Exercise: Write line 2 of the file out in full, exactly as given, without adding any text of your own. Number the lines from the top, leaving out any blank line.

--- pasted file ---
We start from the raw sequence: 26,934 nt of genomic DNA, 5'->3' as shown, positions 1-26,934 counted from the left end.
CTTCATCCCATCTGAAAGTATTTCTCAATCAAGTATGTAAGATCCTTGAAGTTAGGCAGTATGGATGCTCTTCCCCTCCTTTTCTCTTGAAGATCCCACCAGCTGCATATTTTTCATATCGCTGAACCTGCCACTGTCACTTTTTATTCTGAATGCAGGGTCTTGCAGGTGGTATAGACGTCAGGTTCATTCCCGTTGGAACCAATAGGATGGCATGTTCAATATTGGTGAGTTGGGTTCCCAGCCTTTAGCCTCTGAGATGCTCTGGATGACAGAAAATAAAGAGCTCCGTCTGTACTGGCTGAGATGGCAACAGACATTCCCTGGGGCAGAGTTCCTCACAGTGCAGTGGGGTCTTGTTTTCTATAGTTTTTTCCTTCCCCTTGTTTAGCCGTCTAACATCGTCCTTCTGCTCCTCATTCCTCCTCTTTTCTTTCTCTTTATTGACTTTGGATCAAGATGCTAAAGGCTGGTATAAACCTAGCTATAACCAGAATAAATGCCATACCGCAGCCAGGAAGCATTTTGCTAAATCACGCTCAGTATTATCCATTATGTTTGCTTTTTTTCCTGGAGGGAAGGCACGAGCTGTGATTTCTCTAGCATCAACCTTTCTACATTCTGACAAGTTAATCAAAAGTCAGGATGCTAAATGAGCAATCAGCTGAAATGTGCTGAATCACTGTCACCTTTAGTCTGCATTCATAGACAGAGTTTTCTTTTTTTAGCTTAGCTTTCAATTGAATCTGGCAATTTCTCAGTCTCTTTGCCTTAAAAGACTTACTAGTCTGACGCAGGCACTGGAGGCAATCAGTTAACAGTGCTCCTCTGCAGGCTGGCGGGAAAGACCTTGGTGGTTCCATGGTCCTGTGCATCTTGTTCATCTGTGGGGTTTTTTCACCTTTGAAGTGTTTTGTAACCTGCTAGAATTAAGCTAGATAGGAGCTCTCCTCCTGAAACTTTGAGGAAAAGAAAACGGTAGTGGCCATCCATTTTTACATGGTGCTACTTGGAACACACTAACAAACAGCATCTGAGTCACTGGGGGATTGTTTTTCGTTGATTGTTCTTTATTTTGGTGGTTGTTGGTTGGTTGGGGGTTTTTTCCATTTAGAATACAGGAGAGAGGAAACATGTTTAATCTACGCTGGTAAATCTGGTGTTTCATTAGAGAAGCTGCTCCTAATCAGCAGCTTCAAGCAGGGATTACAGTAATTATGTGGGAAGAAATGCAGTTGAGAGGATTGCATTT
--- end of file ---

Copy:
CTTCATCCCATCTGAAAGTATTTCTCAATCAAGTATGTAAGATCCTTGAAGTTAGGCAGTATGGATGCTCTTCCCCTCCTTTTCTCTTGAAGATCCCACCAGCTGCATATTTTTCATATCGCTGAACCTGCCACTGTCACTTTTTATTCTGAATGCAGGGTCTTGCAGGTGGTATAGACGTCAGGTTCATTCCCGTTGGAACCAATAGGATGGCATGTTCAATATTGGTGAGTTGGGTTCCCAGCCTTTAGCCTCTGAGATGCTCTGGATGACAGAAAATAAAGAGCTCCGTCTGTACTGGCTGAGATGGCAACAGACATTCCCTGGGGCAGAGTTCCTCACAGTGCAGTGGGGTCTTGTTTTCTATAGTTTTTTCCTTCCCCTTGTTTAGCCGTCTAACATCGTCCTTCTGCTCCTCATTCCTCCTCTTTTCTTTCTCTTTATTGACTTTGGATCAAGATGCTAAAGGCTGGTATAAACCTAGCTATAACCAGAATAAATGCCATACCGCAGCCAGGAAGCATTTTGCTAAATCACGCTCAGTATTATCCATTATGTTTGCTTTTTTTCCTGGAGGGAAGGCACGAGCTGTGATTTCTCTAGCATCAACCTTTCTACATTCTGACAAGTTAATCAAAAGTCAGGATGCTAAATGAGCAATCAGCTGAAATGTGCTGAATCACTGTCACCTTTAGTCTGCATTCATAGACAGAGTTTTCTTTTTTTAGCTTAGCTTTCAATTGAATCTGGCAATTTCTCAGTCTCTTTGCCTTAAAAGACTTACTAGTCTGACGCAGGCACTGGAGGCAATCAGTTAACAGTGCTCCTCTGCAGGCTGGCGGGAAAGACCTTGGTGGTTCCATGGTCCTGTGCATCTTGTTCATCTGTGGGGTTTTTTCACCTTTGAAGTGTTTTGTAACCTGCTAGAATTAAGCTAGATAGGAGCTCTCCTCCTGAAACTTTGAGGAAAAGAAAACGGTAGTGGCCATCCATTTTTACATGGTGCTACTTGGAACACACTAACAAACAGCATCTGAGTCACTGGGGGATTGTTTTTCGTTGATTGTTCTTTATTTTGGTGGTTGTTGGTTGGTTGGGGGTTTTTTCCATTTAGAATACAGGAGAGAGGAAACATGTTTAATCTACGCTGGTAAATCTGGTGTTTCATTAGAGAAGCTGCTCCTAATCAGCAGCTTCAAGCAGGGATTACAGTAATTATGTGGGAAGAAATGCAGTTGAGAGGATTGCATTT